Phil Mickelson's PGA win at Kiawah is going to look more brilliant—and strange—as time goes on


Harry How

June 20, 2021

Nobody used the word “fluke” to describe Phil Mickelson’s PGA Championship victory last month, and the reason for that is because Mickelson is one of the greats of the sport, a first-class winner, and a guy who came into Kiawah having won five major titles in his career. Clearly, his triumph was miles different from Michael Campbell winning the U.S. Open, or Shaun Micheel winning the PGA Championship, or any of the other truly out-of-nowhere major wins in recent history.

But—you knew the but was coming—Mickelson’s legendary status disguised the fact that when he won at Kiawah to become the oldest major winner in golf history, and the only man to do it past age 50, it was really, really, surpassingly unlikely. Watching him this week at the U.S. Open, where he did enough to make the cut after an opening 75 before falling back again on Saturday with a 76, opened my eyes to the anomaly at the PGA Championship. Why? Well, to put it simply, it’s because this is what you’d expect. Being tied for 63rd after three rounds at Torrey Pines feels just about perfect for him, and very much in line with his results from the last two years. But winning at Kiawah? That’s outrageous, unexpected and a heck of a lot more shocking than the golf world is making it out to be.

A glance at Mickelson’s World Ranking page tells the story of the last 24 months, and the story is one of a formerly excellent player who has become mediocre. There were strong finishes; three of them, exactly, at the 2020 WGC Fed-Ex Invitational (second), the 2020 AT&T Pebble Beach Pro-Am (third), and a European Tour event (T-3). You can also find a T-21 and T-18, both of those coming at the Masters, which has a smaller field, rewards experiences and also rewards lefties. Beyond that, it’s a litany of so-so finishes and missed cuts. Look back a little farther, and it’s easy to see the Pebble Beach in 2019, which he won, as a sort of last victorious hurrah, after which he officially became “old.” From missing just three cuts in 2018, he missed eight in 2019, then seven more in the shortened 2020 season. And 2021 did not start well; beyond the Masters, he had already missed six more cuts on the PGA Tour and managed only a handful of rounds in the 60s before arriving at Kiawah.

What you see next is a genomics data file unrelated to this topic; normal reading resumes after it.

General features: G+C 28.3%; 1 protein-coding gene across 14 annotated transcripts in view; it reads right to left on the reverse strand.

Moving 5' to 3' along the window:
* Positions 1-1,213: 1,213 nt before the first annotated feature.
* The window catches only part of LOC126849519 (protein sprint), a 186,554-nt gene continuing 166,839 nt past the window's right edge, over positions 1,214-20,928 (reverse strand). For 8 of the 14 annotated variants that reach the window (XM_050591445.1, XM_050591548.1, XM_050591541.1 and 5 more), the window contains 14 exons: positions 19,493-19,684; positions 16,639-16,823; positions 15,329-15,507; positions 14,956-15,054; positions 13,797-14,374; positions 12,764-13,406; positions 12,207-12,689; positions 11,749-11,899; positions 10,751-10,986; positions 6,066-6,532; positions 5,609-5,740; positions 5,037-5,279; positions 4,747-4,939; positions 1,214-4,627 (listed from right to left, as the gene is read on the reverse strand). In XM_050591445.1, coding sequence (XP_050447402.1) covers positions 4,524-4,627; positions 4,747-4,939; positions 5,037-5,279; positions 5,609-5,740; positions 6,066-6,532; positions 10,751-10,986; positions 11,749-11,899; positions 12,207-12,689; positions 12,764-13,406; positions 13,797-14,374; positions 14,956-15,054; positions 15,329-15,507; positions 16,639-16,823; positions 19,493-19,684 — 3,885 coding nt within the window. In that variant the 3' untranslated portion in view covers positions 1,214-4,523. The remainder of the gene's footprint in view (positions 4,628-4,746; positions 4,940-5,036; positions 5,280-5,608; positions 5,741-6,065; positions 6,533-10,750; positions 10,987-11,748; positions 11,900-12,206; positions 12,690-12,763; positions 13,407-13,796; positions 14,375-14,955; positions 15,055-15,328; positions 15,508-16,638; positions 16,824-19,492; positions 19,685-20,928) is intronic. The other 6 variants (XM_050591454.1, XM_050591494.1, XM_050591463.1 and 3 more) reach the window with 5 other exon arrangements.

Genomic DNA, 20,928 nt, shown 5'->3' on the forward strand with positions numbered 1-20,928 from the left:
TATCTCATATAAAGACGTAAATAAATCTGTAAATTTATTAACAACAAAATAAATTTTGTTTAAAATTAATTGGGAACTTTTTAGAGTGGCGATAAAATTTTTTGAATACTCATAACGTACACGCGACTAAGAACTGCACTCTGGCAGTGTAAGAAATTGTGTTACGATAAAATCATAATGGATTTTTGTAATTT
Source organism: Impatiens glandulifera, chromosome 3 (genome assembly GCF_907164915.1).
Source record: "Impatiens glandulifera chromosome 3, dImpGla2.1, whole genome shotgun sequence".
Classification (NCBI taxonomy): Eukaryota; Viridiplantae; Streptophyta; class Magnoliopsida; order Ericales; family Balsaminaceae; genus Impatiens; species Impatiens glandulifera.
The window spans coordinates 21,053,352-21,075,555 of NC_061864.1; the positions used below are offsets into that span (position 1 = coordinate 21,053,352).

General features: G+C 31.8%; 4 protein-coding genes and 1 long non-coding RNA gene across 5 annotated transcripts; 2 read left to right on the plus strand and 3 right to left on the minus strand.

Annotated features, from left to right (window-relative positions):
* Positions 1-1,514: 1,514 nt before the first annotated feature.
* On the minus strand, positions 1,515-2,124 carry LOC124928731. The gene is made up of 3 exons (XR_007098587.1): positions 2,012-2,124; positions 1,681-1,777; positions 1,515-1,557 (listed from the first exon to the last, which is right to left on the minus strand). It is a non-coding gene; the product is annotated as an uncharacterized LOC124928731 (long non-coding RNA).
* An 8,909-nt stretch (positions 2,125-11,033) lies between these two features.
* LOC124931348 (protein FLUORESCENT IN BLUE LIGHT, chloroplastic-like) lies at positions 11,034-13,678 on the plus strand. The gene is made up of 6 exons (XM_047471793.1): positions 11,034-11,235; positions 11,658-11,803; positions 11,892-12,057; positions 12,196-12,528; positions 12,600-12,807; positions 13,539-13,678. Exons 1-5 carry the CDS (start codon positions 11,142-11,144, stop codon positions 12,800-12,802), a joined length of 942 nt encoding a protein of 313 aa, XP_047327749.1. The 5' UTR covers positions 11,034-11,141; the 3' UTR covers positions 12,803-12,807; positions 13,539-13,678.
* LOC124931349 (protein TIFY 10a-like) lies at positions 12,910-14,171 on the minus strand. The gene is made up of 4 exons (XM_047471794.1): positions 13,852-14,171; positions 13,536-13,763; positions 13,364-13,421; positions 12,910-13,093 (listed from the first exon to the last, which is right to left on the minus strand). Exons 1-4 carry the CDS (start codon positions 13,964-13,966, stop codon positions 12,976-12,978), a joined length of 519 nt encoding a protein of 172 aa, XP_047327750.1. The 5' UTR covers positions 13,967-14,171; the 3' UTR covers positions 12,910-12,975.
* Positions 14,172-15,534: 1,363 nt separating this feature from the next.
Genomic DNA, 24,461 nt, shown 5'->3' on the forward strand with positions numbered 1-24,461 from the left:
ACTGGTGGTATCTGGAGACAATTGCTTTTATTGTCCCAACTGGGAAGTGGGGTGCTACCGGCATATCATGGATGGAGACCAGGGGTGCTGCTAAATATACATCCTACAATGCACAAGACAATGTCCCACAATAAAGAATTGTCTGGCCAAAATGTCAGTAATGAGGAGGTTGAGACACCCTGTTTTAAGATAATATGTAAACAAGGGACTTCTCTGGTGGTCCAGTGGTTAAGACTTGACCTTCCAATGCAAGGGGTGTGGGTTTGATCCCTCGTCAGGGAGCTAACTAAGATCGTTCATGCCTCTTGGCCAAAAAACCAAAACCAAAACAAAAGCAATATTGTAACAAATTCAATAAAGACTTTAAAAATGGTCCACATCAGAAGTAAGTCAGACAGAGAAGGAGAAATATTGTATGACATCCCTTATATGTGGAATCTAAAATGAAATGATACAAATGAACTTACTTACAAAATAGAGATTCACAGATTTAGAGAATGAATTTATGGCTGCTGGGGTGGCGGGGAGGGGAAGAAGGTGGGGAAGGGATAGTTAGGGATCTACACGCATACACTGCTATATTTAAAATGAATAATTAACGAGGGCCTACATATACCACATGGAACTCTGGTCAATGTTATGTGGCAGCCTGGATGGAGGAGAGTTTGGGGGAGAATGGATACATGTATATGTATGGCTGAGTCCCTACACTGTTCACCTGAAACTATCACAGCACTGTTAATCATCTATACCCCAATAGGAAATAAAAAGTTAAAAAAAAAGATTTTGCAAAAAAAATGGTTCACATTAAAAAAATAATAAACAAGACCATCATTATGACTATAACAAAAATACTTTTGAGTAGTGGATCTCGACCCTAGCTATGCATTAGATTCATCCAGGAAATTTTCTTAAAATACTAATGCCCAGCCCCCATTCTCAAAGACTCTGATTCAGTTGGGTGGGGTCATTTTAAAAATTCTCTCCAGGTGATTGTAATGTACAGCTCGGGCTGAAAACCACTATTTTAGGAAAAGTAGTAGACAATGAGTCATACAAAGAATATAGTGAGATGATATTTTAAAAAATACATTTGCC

You get the point—Mickelson seemed, for a good long time, to be very much on the downswing. To defeat the world’s best players on a difficult course at the PGA Championship isn’t just mind-blowing. It’s mystifying.

And there’s a good chance it will become more mystifying as the weeks pass. Mickelson followed up his win with a missed cut at the Charles Schwab Challenge and the current back-of-the-pack showing at the U.S. Open. We can’t read the future, we can only try to predict, and if you’re looking at 24 months of results, well, you’d probably go with the overwhelming majority of those results in mapping out how the rest of 2021 and beyond will look. Plus, when it comes to men over 50 winning majors, there’s Phil and nobody else, and very few 50-somethings have even won PGA Tour events. Mickelson is obviously a cut above your average near-senior, but time is still time, precedent is still precedent, and none of this gets any easier.


Phil Mickelson basks in the glow of winning the Wannamaker Trophy at Kiawah in May.

Maddie Meyer/PGA of America

None of which should discount his chances of going on a late-career run. “It’s very possible that this is the last tournament I ever win,” Mickelson said after Kiawah. But most of us who love golf will be rooting for him to beat the odds, and if there’s anyone who can pull it off, it’s him.

Nor is the point here to slander his victory, because the larger golf world was right to avoid the word “fluke” when it comes to someone this good. The aim of this comparison is to show just how incredible—and anomalous—his performance was, how deeply strange in the midst of what otherwise looked like an end-of-his-career rut. By this measure, we’re hoping to highlight just how brilliant it really was.

Just as his name and stature disguise the unlikely nature of his win, they also disguise the sheer degree of difficulty and the excellence that could only be realized within the smallest possible margins. As time goes on, we might scratch at our heads more and more at what happened at Kiawah, and that only cements the magic someone like Mickelson can summon in a special moment.